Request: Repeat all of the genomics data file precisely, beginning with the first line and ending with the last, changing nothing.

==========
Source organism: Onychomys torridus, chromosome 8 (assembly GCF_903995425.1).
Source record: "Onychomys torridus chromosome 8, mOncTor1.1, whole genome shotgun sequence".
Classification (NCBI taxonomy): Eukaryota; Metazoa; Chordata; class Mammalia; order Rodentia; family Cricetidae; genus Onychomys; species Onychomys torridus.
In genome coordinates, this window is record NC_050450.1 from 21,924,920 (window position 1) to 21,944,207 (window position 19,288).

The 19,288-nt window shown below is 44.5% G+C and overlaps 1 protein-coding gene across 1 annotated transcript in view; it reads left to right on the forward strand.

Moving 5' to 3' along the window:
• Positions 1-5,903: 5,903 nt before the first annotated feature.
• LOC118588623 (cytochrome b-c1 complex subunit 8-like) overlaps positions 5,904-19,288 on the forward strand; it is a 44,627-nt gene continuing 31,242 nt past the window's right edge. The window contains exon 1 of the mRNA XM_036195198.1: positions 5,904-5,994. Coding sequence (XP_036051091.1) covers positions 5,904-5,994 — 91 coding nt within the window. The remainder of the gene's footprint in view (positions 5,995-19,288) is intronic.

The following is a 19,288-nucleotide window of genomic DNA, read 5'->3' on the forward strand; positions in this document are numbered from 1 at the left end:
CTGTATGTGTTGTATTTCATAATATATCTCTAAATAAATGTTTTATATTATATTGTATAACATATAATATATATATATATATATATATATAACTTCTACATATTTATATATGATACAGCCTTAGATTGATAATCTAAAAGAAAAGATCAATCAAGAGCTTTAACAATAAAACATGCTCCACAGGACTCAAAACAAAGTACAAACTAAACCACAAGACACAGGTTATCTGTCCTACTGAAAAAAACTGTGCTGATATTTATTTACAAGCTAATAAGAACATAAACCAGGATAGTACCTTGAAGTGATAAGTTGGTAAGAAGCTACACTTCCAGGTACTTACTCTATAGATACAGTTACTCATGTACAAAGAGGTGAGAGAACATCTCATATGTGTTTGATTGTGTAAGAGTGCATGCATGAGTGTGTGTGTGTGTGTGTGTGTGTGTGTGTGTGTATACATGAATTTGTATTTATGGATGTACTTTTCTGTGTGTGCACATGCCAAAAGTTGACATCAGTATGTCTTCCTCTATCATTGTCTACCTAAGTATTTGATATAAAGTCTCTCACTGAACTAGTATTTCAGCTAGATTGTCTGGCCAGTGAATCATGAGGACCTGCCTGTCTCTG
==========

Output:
Source organism: Onychomys torridus, chromosome 8 (assembly GCF_903995425.1).
Source record: "Onychomys torridus chromosome 8, mOncTor1.1, whole genome shotgun sequence".
Classification (NCBI taxonomy): Eukaryota; Metazoa; Chordata; class Mammalia; order Rodentia; family Cricetidae; genus Onychomys; species Onychomys torridus.
In genome coordinates, this window is record NC_050450.1 from 21,924,920 (window position 1) to 21,944,207 (window position 19,288).

The 19,288-nt window shown below is 44.5% G+C and overlaps 1 protein-coding gene across 1 annotated transcript in view; it reads left to right on the forward strand.

Moving 5' to 3' along the window:
• Positions 1-5,903: 5,903 nt before the first annotated feature.
• LOC118588623 (cytochrome b-c1 complex subunit 8-like) overlaps positions 5,904-19,288 on the forward strand; it is a 44,627-nt gene continuing 31,242 nt past the window's right edge. The window contains exon 1 of the mRNA XM_036195198.1: positions 5,904-5,994. Coding sequence (XP_036051091.1) covers positions 5,904-5,994 — 91 coding nt within the window. The remainder of the gene's footprint in view (positions 5,995-19,288) is intronic.

The following is a 19,288-nucleotide window of genomic DNA, read 5'->3' on the forward strand; positions in this document are numbered from 1 at the left end:
CTGTATGTGTTGTATTTCATAATATATCTCTAAATAAATGTTTTATATTATATTGTATAACATATAATATATATATATATATATATATATAACTTCTACATATTTATATATGATACAGCCTTAGATTGATAATCTAAAAGAAAAGATCAATCAAGAGCTTTAACAATAAAACATGCTCCACAGGACTCAAAACAAAGTACAAACTAAACCACAAGACACAGGTTATCTGTCCTACTGAAAAAAACTGTGCTGATATTTATTTACAAGCTAATAAGAACATAAACCAGGATAGTACCTTGAAGTGATAAGTTGGTAAGAAGCTACACTTCCAGGTACTTACTCTATAGATACAGTTACTCATGTACAAAGAGGTGAGAGAACATCTCATATGTGTTTGATTGTGTAAGAGTGCATGCATGAGTGTGTGTGTGTGTGTGTGTGTGTGTGTGTGTGTATACATGAATTTGTATTTATGGATGTACTTTTCTGTGTGTGCACATGCCAAAAGTTGACATCAGTATGTCTTCCTCTATCATTGTCTACCTAAGTATTTGATATAAAGTCTCTCACTGAACTAGTATTTCAGCTAGATTGTCTGGCCAGTGAATCATGAGGACCTGCCTGTCTCTG